Financial regulators told Congress yesterday that budget cuts are hurting their work, reports Brady Dennis: "The Securities and Exchange Commission, led by Mary Schapiro, and the Commodity Futures Trading Commission, headed by Gary Gensler, are wrestling with how best to bring transparency and oversight to the vast 'over-the-counter' financial derivatives and swaps markets. Schapiro and Gensler told the panel that budget pressures are hampering their efforts. Schapiro said the SEC has had to restrict hiring, cut travel and put technology updates on hold. 'And that's having an impact on our ability...to achieve our core mission as effectively as we could,' she said. Gensler said the trading commission needs to expand to be able to manage its mission."

Elizabeth Warren has hired three people from the financial sector as deputies at the Consumer Financial Protection Bureau: http://on.wsj.com/eA4x8r

The administration is skeptical of plans for a corporate tax holiday, reports John McKinnon: "Amid a growing corporate push for a tax holiday, the Treasury Department's top tax official reiterated concerns about letting U.S. multinationals bring home hundreds of billions of dollars in overseas profits at low tax rates. For decades, U.S. tax policy has allowed multinational corporations to defer taxation of much of their overseas earnings until the money is brought home--or repatriated--to the U.S. By now, more than $1 trillion of U.S. corporate earnings is parked offshore, according to estimates. But companies have been reluctant to bring it back to the U.S., because of the relatively high U.S. tax rates they face."

Obama needs to lead on the deficit in public, not negotiate in private, writes David Brooks: http://nyti.ms/fJH87O

It'll take a liberal president to make progress on the deficit, writes GOP Senator Tom Coburn: "For the president, dealing with our debt threat could be his "Nixon goes to China" moment. Only a liberal Democratic president may be able to reform entitlements. Fortunately for the president, those of us who backed his own debt commission's plan have already gone to China. Sens. Dick Durbin (D-Ill.) and Kent Conrad (D-N.D.) committed the heresy of backing some entitlement reform. Sen. Mike Crapo (R-Idaho) and I backed tax reform that would lower rates dramatically, stimulate economic growth and generate revenue by doing away with dysfunctional subsidies such as that for ethanol...If the president decides to go to China, he'll find plenty of company. We're all waiting for him."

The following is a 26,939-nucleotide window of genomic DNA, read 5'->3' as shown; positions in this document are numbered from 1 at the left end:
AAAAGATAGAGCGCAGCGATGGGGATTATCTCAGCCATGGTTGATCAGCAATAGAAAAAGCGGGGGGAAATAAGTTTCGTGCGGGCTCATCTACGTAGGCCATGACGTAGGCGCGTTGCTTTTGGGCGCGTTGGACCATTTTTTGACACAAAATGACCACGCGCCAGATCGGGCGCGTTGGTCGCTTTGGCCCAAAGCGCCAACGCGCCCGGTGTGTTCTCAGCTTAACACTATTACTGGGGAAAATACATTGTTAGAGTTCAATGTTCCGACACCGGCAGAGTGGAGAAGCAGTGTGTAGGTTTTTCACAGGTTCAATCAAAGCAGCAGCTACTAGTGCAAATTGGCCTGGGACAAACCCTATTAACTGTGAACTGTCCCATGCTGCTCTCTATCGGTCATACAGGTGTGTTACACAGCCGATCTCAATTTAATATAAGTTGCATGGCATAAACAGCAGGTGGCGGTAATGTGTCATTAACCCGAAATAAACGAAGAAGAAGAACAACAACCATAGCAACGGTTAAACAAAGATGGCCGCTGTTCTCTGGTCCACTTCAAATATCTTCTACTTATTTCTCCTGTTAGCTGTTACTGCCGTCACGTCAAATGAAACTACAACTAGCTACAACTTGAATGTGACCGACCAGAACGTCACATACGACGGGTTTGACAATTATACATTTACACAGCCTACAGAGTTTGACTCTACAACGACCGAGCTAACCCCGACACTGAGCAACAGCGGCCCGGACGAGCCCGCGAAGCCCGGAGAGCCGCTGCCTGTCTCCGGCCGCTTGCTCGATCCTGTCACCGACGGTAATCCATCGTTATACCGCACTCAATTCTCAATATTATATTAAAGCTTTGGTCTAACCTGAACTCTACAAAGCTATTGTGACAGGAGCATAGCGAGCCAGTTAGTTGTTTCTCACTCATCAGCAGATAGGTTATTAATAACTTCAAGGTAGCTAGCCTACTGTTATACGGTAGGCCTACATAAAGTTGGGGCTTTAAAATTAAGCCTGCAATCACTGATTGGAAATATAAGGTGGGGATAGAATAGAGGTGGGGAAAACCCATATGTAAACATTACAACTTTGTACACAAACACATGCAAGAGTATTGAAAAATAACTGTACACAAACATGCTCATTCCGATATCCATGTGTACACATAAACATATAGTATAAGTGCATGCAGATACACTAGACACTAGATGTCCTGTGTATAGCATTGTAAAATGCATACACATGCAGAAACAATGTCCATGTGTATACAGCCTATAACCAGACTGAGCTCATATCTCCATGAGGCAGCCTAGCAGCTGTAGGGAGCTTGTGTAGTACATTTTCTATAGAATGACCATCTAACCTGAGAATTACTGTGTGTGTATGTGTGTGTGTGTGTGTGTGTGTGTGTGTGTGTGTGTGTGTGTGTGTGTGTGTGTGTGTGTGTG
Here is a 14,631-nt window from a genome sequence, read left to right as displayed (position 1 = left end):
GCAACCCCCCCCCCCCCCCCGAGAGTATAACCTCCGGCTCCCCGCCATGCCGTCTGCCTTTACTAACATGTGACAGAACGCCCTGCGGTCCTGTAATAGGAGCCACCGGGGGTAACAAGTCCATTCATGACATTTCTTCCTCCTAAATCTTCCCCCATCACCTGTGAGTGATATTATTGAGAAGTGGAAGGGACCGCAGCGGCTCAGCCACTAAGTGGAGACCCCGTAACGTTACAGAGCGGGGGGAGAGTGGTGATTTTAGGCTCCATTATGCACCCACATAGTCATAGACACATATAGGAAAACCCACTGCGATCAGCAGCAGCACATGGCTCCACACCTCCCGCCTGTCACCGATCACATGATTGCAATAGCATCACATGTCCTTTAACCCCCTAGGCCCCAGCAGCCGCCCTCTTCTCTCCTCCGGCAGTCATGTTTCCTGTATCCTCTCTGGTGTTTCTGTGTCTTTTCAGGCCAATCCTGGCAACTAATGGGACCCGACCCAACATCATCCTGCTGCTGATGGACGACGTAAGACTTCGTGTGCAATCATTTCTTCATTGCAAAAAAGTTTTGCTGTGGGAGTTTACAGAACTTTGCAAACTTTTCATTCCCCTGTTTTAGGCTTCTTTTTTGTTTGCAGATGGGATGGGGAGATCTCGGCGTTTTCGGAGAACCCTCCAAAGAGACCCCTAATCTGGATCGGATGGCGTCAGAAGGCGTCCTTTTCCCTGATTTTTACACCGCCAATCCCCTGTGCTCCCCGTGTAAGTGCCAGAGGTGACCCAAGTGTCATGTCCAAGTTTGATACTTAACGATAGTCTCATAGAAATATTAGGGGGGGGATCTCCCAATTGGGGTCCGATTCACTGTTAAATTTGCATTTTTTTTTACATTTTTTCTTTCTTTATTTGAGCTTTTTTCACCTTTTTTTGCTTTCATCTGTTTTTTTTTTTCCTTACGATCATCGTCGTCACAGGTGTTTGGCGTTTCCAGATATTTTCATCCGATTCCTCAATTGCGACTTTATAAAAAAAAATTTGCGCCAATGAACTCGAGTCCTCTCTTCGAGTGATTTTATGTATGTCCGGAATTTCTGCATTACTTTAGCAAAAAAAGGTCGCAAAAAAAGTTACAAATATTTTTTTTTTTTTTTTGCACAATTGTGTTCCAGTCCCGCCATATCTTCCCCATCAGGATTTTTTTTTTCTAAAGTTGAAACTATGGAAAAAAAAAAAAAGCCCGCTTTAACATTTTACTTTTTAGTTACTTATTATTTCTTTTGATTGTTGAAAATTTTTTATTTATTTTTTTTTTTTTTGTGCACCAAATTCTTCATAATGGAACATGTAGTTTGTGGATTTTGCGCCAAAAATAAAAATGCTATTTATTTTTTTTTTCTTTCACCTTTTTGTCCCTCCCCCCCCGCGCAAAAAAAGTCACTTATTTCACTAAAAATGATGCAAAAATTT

Adorable animals robbing people interlude: San Mateo's all too literal cat burglar.

Health Care

The Justice Department wants a judge who declared health care reform unconstitutional to okay its implementation, reports Jennifer Haberkorn: "The Justice Department on Thursday asked the Florida judge who struck down the health care overhaul to declare that the law must still be obeyed...Vinson last month struck down the entire health care reform law as unconstitutional, which has caused confusion for the states and federal government about whether they have to proceed with implementation. Some legal scholars and opponents of the law, including the governors of Alaska and Florida, believe the ruling has the effect of an injunction against the law, though Vinson declined to issue one."

House budget chair Paul Ryan's budget proposal will include major Medicare and Medicaid reforms: http://politi.co/eKBNen

We need more health care reform, not "entitlement" reform, writes Paul Krugman: "What would a serious approach to our fiscal problems involve? I can summarize it in seven words: health care, health care, health care, revenue. Notice that I said 'health care,' not 'entitlements.' People in Washington often talk as if there were a program called Socialsecuritymedicareandmedicaid, then focus on things like raising the retirement age. But that’s more anti-Willie Suttonism. Long-run projections suggest that spending on the major entitlement programs will rise sharply over the decades ahead, but the great bulk of that rise will come from the health insurance programs, not Social Security."